Panelists suggest how to differentiate between diabetic neuropathy and ATTR amyloidosis.
John L. Berk, MD: Dr Dyck, are diabetic disease and ATTR [amyloidosis transthyretin] neuropathy exclusive or can they be combined, and how do you differentiate?
P. James B. Dyck, MD: He’s raised a very good point. In fact, I was going to take some issue with that. I don’t think we can just assume if you have a positive genetic test, then your neuropathy is due to hATTR [hereditary ATTR]. For example, I saw an African American gentleman who had a positive genetic test, who had been diabetic for 30 years, had some prickling in his toes, had a cardiomyopathy, and they were all ready to put him on either patisiran or inotersen, and they wanted me to start it. I looked at him, and his neuropathy was very minimal. He had background retinopathy, and he had background nephropathy. I did a nerve biopsy on him, and there was no amyloid. I determined his neuropathy was a diabetic polyneuropathy and not because of his hATTR. Now, his cardiologist and his hematologist may not have been thrilled with me, but I still think there is some intellectual honesty that we need to do.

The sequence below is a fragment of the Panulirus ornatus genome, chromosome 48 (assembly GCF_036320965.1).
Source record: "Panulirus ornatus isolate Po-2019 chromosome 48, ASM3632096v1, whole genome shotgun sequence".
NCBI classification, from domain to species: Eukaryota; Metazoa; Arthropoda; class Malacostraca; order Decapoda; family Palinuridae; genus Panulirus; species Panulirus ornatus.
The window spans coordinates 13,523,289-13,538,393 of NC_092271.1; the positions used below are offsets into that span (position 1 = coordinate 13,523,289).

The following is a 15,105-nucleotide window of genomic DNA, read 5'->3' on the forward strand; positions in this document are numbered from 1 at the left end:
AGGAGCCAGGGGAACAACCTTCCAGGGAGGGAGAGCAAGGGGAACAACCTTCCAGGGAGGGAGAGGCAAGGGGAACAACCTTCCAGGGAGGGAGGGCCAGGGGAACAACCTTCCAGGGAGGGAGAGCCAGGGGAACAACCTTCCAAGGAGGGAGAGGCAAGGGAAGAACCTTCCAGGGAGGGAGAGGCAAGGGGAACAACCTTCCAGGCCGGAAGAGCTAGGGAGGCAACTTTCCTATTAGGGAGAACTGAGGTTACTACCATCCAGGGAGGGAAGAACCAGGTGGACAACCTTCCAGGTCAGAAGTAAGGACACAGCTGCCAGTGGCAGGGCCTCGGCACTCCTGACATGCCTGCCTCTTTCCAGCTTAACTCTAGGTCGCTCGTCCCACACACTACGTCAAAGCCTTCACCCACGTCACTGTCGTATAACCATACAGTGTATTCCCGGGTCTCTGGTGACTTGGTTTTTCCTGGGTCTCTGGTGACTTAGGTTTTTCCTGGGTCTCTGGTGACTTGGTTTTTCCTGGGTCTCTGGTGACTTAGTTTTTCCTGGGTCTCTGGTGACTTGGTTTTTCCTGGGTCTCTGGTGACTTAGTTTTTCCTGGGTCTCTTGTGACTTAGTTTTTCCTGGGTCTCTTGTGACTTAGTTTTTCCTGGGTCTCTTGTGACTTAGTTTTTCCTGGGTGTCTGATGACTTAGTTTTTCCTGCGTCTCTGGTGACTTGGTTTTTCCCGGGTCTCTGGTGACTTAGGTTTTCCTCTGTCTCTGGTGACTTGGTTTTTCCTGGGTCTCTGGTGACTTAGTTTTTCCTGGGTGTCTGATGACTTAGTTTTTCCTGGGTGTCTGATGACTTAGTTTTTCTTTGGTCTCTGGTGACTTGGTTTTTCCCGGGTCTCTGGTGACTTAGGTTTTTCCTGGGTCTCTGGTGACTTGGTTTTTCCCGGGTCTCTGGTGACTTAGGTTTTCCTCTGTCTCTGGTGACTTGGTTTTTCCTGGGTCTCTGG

A positive genetic test is not a diagnosis of hATTR. It confers a carrier state. The cardiologist and the neurologist have diverged in this respect, because a positive PYP [pyrophosphate] scan is taken as diagnostic evidence that you have an amyloid cardiomyopathy. From my perspective, you can have a neuropathy in a genetic test, but you still need to do some more work to establish that the 2 are related. I personally still prefer having a positive tissue diagnosis of amyloid for the neuropathy cases.
John L. Berk, MD: Thank you for watching this NeurologyLive® Peer Exchange. If you enjoyed the content, please subscribe to our e-newsletters to receive upcoming Peer Exchanges and other great content right in your in-box.
Transcript Edited for Clarity